Do you ever stand in the oral care section at a store—maybe your local supermarket, maybe a general retailer or a pharmacy—and wonder why there are so many different types of toothpaste? Think about how many brands there are—and then how many different types of toothpaste there are for each brand! Crest 3DWhite, Pro-Health, Pro-Health Advanced, with Scope, Sensi, regular old Crest, Kids’ Crest… the list goes on and on.
A helpful way to think about your toothpaste choice is to think about your goals, beyond basic hygiene, when you brush. Do you want fresh breath or whiter teeth? Do your teeth hurt when you brush? Do you want to avoid a long cleaning next time you’re at the dentist? When you answer those questions, you’ll start to narrow down that overwhelming selection of toothpastes to a more manageable few.
There are a few basic types of toothpastes out there today. However, it’s important to realize that many toothpastes fit into one or more of the categories. (This is why there are more than 40 different types of Crest alone, after all.)
Fluoride toothpastes contain fluoride compounds to help prevent tooth decay. Fluoride works by strengthening, and even helping repair, tooth enamel. These toothpastes vary in the amount and type of fluoride compounds they contain and can come in a variety of flavors that appeal to both adults and children.
If you’d like your teeth to look a little whiter, whitening toothpastes can help. They’re not as effective as dedicated whitening products (like whitening strips), but they can help you maintain whitened teeth. However, keep in mind that many whitening toothpastes can be more abrasive than regular toothpastes. If you use them, give your teeth an occasional break by using less abrasive toothpastes as well!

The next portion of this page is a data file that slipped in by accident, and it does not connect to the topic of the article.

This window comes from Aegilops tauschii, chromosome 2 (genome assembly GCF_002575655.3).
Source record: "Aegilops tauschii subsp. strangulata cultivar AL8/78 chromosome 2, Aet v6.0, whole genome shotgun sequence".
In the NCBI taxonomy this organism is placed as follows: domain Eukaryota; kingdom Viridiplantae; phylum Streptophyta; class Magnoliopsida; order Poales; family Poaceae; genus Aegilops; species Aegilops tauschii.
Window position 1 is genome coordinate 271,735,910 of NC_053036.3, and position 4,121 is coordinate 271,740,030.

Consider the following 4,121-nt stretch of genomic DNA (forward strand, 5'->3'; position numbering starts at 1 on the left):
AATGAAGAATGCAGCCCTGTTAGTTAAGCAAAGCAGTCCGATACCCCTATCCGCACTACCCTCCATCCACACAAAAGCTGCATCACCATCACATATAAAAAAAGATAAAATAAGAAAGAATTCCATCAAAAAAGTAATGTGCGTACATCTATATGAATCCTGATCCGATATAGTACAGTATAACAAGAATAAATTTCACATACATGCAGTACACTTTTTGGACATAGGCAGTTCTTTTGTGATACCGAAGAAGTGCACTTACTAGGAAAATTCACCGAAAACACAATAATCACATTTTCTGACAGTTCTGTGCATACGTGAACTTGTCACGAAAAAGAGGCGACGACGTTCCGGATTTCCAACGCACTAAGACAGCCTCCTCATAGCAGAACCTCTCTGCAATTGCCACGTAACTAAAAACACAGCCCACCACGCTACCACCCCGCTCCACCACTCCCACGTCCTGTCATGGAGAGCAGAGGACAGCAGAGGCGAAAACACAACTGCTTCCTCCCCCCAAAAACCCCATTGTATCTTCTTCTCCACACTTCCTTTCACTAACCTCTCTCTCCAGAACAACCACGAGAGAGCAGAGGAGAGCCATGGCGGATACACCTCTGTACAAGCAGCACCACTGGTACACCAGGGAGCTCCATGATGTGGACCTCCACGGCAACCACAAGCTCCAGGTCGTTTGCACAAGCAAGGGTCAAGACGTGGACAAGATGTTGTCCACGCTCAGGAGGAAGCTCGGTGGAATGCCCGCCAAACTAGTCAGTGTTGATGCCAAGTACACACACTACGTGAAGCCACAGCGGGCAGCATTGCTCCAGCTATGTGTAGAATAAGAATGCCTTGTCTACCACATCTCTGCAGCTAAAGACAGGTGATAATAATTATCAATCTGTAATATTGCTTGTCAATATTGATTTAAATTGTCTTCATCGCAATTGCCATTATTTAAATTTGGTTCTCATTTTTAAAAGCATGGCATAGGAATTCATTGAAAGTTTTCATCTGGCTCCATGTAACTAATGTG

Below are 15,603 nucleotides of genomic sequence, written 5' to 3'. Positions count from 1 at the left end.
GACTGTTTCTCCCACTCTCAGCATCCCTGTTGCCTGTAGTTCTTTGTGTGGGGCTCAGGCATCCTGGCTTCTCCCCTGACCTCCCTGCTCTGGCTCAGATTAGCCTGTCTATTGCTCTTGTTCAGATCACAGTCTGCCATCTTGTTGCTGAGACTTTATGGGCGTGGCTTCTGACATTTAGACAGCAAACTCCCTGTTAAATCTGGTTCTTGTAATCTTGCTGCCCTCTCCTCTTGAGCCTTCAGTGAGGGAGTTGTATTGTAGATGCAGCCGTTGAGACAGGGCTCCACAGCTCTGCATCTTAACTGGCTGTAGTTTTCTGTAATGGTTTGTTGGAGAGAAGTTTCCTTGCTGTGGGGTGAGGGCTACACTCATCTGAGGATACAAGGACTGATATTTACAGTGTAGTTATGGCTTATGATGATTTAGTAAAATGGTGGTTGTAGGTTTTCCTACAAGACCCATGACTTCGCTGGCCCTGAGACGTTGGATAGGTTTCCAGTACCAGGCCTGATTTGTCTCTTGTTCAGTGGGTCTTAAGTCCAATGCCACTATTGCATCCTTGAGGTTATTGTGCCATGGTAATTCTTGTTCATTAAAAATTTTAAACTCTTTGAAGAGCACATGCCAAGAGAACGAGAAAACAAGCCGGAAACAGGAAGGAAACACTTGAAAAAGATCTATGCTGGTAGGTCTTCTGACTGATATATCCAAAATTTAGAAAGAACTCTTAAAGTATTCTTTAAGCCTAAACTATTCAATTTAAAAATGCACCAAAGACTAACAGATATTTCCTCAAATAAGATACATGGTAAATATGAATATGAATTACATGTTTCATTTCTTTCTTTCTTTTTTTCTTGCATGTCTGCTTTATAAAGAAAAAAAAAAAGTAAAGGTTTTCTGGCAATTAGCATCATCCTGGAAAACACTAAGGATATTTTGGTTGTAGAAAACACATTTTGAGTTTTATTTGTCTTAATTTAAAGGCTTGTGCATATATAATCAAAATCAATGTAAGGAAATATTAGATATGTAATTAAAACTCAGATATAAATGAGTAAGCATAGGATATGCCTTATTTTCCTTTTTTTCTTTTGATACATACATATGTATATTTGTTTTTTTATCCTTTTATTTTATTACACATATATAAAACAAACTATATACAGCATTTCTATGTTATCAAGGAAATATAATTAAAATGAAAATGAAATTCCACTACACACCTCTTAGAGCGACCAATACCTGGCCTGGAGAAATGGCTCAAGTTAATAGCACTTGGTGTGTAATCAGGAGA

Some people experience pain when their teeth are exposed to cold, heat, or touch—even the gentle pressure applied when brushing their teeth. If you experience this condition, called dentin hypersensitivity, you can use desensitizing toothpaste to make brushing a more pleasant (or at least not painful) activity.
Anti-plaque toothpastes help prevent plaque from accumulating around your teeth, reducing the risk of both tooth decay and gum disease. There are a variety of anti-plaque compounds out there, including Triclosan (an anti-bacterial compound) and zinc citrate (which supports your immune system).
Toothpastes for kids may or may not have fluoride in them—and that’s actually not a problem. First of all, the physical action of brushing (and flossing) loosens plaque and helps protect your teeth. Typically, toothpastes made for children have fruity flavors and lower levels of fluoride in case of swallowing.
To be honest, the most important choice you make is to brush and floss regularly. The best toothpaste for you to use is one that supports your goals for oral health, and that you will use twice a day, every day.